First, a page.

Fruit of the Plume: Julia and her dead Robin


My medieval archivist colleague teaches a monthly paleography workshop for library staff; it’s one of the highlights of my day job. The entire point of the class is simply to improve our ability to read handwriting from the early modern period, chiefly through examples of secretary hand from 1550-1700. Recipes, correspondence, lists, wills, charters, newsletters, charms; anything and everything written by hand.

The most challenging and most fun reads, however, are always poetry. So much so that “Bad Poetry in Bad Hands,” as my colleague calls it, is the uproarious highlight of any session. To honor its spirit I thought I’d start a column sharing poems from our vast collection of 15th-19th century English-language poetry in manuscript. Since I can’t promise that all the poems will be bad, nor all the hands they’re written in, a different title will have to do.

Thus, for your reading pleasure, I happily present this, the first installment of “Fruit of the Plume.” It’s an undated poem entitled “Julia and her dead Robin, by E. S. J.

Image courtesy of the Beinecke Rare Book & Manuscript Library.
Images courtesy of the Beinecke Rare Book & Manuscript Library.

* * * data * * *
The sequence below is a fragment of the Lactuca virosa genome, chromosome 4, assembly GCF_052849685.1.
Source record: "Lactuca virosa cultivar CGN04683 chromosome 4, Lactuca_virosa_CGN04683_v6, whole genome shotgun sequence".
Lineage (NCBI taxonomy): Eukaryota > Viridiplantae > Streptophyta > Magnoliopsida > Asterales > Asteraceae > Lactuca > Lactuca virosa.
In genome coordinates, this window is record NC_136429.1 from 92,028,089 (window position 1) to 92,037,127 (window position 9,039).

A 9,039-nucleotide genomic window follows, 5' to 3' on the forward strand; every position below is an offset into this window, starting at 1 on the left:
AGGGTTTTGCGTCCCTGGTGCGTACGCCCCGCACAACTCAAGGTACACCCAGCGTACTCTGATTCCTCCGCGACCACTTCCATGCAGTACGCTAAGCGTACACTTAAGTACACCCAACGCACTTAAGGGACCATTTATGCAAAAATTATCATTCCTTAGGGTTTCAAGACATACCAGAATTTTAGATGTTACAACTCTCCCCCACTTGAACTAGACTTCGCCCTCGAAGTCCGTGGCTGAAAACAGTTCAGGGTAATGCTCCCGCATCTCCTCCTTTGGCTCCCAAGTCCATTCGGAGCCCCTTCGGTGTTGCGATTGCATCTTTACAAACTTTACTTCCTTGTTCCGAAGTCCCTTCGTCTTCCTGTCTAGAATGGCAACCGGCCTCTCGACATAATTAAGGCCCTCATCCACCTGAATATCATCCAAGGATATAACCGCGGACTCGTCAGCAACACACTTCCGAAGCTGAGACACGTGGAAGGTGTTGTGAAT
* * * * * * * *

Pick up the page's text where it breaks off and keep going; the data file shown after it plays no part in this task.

Images courtesy of the Beinecke Rare Book & Manuscript Library.

I’ll leave it to you to decide whether it qualifies as bad poetry or a bad hand. Even a bad poem can make you think, of course, and the theme of this one reminds me of Robert Herrick. It set me to thinking about some of the poetic tropes I’d like to talk about on the blog--in this case birds, and the ladies of Cavalier poetry. Coming soon, then! For now, my transcription:

Julia and her dead Robin
      By E. S. J-

Thou little thing, thou once didst sing
And cheer my Julias Heart;
Death struck the blow, and thou didst go,
But I felt Robins dart.
Thy song so sweet, did morning greet,
And wak’d me oft from sleep;
Now like a thief, comes sullen Grief,
And wakes me but to weep.
Thy infant age in that sad Cage,
I reard with tender Love;
Sweet as the Glade, thy House I made,
And peacefull as the Grove.
Now all alone, for thou art gone,
Thy harmless breath is stopt
For evry song, that thou hast sung,
A Tear hath Julia dropt.
Yet Robin hear, the fate is near,
Of me as well as thee;
Some Angels Breast will be thy rest,
But mine must sorrow be.
Yet hopes I have, that from the Grave,
We both shall rise at last;
To sing in bliss, and with a kiss,
Forget the woe’s thats past. [sic]

[Beinecke Rare Book & Manuscript Library, Osborn Shelves Poetry Boxes, Box 10, Item 55]